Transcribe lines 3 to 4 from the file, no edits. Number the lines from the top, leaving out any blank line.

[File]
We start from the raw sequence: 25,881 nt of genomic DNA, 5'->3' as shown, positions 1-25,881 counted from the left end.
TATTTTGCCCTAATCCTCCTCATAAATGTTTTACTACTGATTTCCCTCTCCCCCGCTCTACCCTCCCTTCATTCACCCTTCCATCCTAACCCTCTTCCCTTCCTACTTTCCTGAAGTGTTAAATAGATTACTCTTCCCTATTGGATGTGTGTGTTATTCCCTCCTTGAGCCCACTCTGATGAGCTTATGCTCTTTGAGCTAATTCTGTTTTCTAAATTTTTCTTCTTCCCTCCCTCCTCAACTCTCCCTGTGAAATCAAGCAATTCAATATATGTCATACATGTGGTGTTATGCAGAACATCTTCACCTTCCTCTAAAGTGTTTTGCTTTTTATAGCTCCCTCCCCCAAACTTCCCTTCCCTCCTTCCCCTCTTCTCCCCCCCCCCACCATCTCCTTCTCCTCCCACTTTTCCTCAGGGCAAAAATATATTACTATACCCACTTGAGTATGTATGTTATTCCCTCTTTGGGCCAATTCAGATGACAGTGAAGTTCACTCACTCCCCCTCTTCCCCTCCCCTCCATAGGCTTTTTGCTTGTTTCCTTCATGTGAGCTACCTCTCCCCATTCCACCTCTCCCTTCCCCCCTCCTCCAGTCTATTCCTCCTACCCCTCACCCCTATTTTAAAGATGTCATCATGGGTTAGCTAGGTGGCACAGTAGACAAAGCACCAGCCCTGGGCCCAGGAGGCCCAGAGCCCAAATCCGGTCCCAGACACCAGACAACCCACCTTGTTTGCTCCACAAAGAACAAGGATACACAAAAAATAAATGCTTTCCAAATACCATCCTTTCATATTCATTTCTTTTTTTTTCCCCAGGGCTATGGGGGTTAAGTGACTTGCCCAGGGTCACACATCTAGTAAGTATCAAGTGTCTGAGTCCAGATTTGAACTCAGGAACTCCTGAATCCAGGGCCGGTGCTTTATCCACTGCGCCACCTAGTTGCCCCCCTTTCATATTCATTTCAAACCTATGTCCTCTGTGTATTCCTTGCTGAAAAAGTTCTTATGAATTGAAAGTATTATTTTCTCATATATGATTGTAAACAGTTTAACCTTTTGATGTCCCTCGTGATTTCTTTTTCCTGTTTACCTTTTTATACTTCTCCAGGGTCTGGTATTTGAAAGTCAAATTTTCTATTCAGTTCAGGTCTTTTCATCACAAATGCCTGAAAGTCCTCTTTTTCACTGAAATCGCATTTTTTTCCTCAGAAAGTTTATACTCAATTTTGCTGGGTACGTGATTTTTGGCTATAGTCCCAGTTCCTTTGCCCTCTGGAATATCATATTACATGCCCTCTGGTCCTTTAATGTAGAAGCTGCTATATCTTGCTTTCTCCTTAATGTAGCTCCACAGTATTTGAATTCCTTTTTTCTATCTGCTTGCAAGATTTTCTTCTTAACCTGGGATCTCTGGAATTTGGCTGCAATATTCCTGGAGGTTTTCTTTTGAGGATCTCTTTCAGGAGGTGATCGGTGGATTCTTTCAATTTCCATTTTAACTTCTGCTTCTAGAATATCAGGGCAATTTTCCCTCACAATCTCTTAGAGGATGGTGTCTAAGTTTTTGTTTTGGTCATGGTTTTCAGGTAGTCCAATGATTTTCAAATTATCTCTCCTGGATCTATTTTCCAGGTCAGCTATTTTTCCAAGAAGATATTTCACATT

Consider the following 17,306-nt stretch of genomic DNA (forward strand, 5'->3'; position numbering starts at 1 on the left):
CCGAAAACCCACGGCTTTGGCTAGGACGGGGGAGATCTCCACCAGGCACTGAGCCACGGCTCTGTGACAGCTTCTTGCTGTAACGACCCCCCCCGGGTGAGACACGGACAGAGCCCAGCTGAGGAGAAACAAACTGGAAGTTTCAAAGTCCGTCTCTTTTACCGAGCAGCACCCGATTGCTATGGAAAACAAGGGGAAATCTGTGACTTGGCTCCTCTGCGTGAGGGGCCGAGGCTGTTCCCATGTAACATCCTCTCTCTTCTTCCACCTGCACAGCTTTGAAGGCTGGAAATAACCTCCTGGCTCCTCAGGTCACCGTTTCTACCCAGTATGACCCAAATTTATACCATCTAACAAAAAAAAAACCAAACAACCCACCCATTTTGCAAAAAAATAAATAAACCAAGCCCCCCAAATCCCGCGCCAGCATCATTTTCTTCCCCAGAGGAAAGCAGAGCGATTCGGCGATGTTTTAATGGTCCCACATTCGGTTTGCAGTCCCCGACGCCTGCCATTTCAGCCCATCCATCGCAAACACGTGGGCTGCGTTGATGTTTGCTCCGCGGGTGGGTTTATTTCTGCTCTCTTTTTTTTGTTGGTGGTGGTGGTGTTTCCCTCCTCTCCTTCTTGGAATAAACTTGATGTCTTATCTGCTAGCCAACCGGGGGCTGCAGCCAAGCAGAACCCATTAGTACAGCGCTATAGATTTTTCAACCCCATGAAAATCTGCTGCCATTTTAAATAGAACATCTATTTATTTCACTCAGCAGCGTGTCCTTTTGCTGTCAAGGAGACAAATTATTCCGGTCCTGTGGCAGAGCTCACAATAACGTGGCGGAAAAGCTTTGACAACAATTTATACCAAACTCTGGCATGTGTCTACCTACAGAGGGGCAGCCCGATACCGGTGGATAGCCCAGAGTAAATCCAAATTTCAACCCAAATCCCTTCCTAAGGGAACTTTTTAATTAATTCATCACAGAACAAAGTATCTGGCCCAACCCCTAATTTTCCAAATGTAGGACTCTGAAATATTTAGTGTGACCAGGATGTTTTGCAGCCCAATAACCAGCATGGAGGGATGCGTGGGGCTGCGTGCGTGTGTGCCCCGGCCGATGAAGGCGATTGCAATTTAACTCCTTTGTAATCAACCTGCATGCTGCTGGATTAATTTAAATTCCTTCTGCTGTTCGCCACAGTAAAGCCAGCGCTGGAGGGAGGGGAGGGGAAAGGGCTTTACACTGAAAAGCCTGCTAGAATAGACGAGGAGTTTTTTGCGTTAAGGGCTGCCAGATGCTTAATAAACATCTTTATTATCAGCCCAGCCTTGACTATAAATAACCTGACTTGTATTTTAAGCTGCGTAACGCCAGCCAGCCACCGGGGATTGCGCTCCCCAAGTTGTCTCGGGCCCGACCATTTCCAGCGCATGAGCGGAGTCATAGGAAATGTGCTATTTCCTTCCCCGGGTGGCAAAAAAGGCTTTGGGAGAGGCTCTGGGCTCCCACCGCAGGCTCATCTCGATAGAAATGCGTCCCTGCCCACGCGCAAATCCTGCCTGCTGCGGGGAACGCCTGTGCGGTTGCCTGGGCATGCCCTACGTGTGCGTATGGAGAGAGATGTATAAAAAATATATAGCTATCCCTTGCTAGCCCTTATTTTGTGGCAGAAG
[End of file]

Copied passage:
Consider the following 17,306-nt stretch of genomic DNA (forward strand, 5'->3'; position numbering starts at 1 on the left):
CCGAAAACCCACGGCTTTGGCTAGGACGGGGGAGATCTCCACCAGGCACTGAGCCACGGCTCTGTGACAGCTTCTTGCTGTAACGACCCCCCCCGGGTGAGACACGGACAGAGCCCAGCTGAGGAGAAACAAACTGGAAGTTTCAAAGTCCGTCTCTTTTACCGAGCAGCACCCGATTGCTATGGAAAACAAGGGGAAATCTGTGACTTGGCTCCTCTGCGTGAGGGGCCGAGGCTGTTCCCATGTAACATCCTCTCTCTTCTTCCACCTGCACAGCTTTGAAGGCTGGAAATAACCTCCTGGCTCCTCAGGTCACCGTTTCTACCCAGTATGACCCAAATTTATACCATCTAACAAAAAAAAAACCAAACAACCCACCCATTTTGCAAAAAAATAAATAAACCAAGCCCCCCAAATCCCGCGCCAGCATCATTTTCTTCCCCAGAGGAAAGCAGAGCGATTCGGCGATGTTTTAATGGTCCCACATTCGGTTTGCAGTCCCCGACGCCTGCCATTTCAGCCCATCCATCGCAAACACGTGGGCTGCGTTGATGTTTGCTCCGCGGGTGGGTTTATTTCTGCTCTCTTTTTTTTGTTGGTGGTGGTGGTGTTTCCCTCCTCTCCTTCTTGGAATAAACTTGATGTCTTATCTGCTAGCCAACCGGGGGCTGCAGCCAAGCAGAACCCATTAGTACAGCGCTATAGATTTTTCAACCCCATGAAAATCTGCTGCCATTTTAAATAGAACATCTATTTATTTCACTCAGCAGCGTGTCCTTTTGCTGTCAAGGAGACAAATTATTCCGGTCCTGTGGCAGAGCTCACAATAACGTGGCGGAAAAGCTTTGACAACAATTTATACCAAACTCTGGCATGTGTCTACCTACAGAGGGGCAGCCCGATACCGGTGGATAGCCCAGAGTAAATCCAAATTTCAACCCAAATCCCTTCCTAAGGGAACTTTTTAATTAATTCATCACAGAACAAAGTATCTGGCCCAACCCCTAATTTTCCAAATGTAGGACTCTGAAATATTTAGTGTGACCAGGATGTTTTGCAGCCCAATAACCAGCATGGAGGGATGCGTGGGGCTGCGTGCGTGTGTGCCCCGGCCGATGAAGGCGATTGCAATTTAACTCCTTTGTAATCAACCTGCATGCTGCTGGATTAATTTAAATTCCTTCTGCTGTTCGCCACAGTAAAGCCAGCGCTGGAGGGAGGGGAGGGGAAAGGGCTTTACACTGAAAAGCCTGCTAGAATAGACGAGGAGTTTTTTGCGTTAAGGGCTGCCAGATGCTTAATAAACATCTTTATTATCAGCCCAGCCTTGACTATAAATAACCTGACTTGTATTTTAAGCTGCGTAACGCCAGCCAGCCACCGGGGATTGCGCTCCCCAAGTTGTCTCGGGCCCGACCATTTCCAGCGCATGAGCGGAGTCATAGGAAATGTGCTATTTCCTTCCCCGGGTGGCAAAAAAGGCTTTGGGAGAGGCTCTGGGCTCCCACCGCAGGCTCATCTCGATAGAAATGCGTCCCTGCCCACGCGCAAATCCTGCCTGCTGCGGGGAACGCCTGTGCGGTTGCCTGGGCATGCCCTACGTGTGCGTATGGAGAGAGATGTATAAAAAATATATAGCTATCCCTTGCTAGCCCTTATTTTGTGGCAGAAG